• The present disclosure contemplates that the entities responsible for the collection, analysis, disclosure, transfer, storage, or other use of such personal information data will comply with well-established privacy policies and/or privacy practices. In particular, such entities should implement and consistently use privacy policies and practices that are generally recognized as meeting or exceeding industry or governmental requirements for maintaining personal information data private and secure. Such policies should be easily accessible by users, and should be updated as the collection and/or use of data changes. Personal information from users should be collected for legitimate and reasonable uses of the entity and not shared or sold outside of those legitimate uses. Further, such collection/sharing should occur after receiving the informed consent of the users. Additionally, such entities should consider taking any needed steps for safeguarding and securing access to such personal information data and ensuring that others with access to the personal information data adhere to their privacy policies and procedures. Further, such entities can subject themselves to evaluation by third parties to certify their adherence to widely accepted privacy policies and practices. In addition, policies and practices should be adapted for the particular types of personal information data being collected and/or accessed and adapted to applicable laws and standards, including jurisdiction-specific considerations. For instance, in the US, collection of or access to certain health data may be governed by federal and/or state laws, such as the Health Insurance Portability and Accountability Act (HIPAA); whereas health data in other countries may be subject to other regulations and policies and should be handled accordingly. Hence different privacy practices should be maintained for different personal data types in each country.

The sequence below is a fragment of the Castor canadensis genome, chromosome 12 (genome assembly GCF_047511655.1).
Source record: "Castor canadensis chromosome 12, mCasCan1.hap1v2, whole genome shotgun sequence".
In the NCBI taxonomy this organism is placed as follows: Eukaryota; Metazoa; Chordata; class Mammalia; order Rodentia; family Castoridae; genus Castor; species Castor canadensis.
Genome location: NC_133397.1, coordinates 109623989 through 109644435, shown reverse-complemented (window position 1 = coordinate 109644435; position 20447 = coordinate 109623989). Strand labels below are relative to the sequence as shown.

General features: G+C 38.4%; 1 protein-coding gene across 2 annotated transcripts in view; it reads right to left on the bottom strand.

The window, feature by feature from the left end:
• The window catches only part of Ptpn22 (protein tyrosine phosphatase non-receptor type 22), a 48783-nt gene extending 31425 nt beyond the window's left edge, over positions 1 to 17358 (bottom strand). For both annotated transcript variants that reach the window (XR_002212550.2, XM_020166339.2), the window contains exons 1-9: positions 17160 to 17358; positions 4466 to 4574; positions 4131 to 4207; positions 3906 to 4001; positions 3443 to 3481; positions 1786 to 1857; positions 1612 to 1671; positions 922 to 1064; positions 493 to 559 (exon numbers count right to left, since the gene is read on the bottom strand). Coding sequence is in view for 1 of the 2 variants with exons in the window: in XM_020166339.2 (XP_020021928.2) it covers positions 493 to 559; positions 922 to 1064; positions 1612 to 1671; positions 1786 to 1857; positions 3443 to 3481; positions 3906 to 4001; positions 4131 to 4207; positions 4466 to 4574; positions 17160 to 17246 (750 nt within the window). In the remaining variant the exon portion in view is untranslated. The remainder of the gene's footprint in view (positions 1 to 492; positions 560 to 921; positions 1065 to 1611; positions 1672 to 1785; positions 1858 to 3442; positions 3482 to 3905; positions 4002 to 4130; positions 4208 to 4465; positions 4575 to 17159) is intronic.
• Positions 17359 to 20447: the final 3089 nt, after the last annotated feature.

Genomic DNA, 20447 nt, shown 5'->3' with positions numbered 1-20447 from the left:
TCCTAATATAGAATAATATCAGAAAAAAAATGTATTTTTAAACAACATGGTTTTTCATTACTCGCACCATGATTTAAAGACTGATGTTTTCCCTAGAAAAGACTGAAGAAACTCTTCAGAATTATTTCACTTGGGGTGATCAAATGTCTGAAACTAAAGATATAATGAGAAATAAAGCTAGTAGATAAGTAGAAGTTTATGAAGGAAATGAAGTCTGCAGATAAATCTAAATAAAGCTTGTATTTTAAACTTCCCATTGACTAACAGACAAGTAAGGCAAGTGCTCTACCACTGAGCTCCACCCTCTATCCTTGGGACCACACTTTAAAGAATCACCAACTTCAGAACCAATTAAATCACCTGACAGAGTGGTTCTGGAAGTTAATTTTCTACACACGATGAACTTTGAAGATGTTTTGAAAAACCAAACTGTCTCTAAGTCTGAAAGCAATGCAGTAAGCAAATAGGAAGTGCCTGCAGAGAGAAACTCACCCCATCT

• Despite the foregoing, the present disclosure also contemplates embodiments in which users selectively block the use of, or access to, personal information data. That is, the present disclosure contemplates that hardware and/or software elements can be provided to prevent or block access to such personal information data. For example, in the case of streaming audio services, the present technology can be configured to allow users to select to “opt in” or “opt out” of participation in the collection of personal information data during registration for services or anytime thereafter. In another example, users can select not to provide user preferences or account information for streaming audio services. In yet another example, users can select to limit the length of time preference data is maintained or entirely prohibit the development of a baseline preference profile. In addition to providing “opt in” and “opt out” options, the present disclosure contemplates providing notifications relating to the access or use of personal information. For instance, a user may be notified upon downloading an app that their personal information data will be accessed and then reminded again just before personal information data is accessed by the app.
  • Moreover, it is the intent of the present disclosure that personal information data should be managed and handled in a way to minimize risks of unintentional or unauthorized access or use. Risk can be minimized by limiting the collection of data and deleting data once it is no longer needed. In addition, and when applicable, including in certain health related applications, data de-identification can be used to protect a user's privacy. De-identification may be facilitated, when appropriate, by removing specific identifiers (e.g., date of birth, etc.), controlling the amount or specificity of data stored (e.g., collecting location data a city level rather than at an address level), controlling how data is stored (e.g., aggregating data across users), and/or other methods.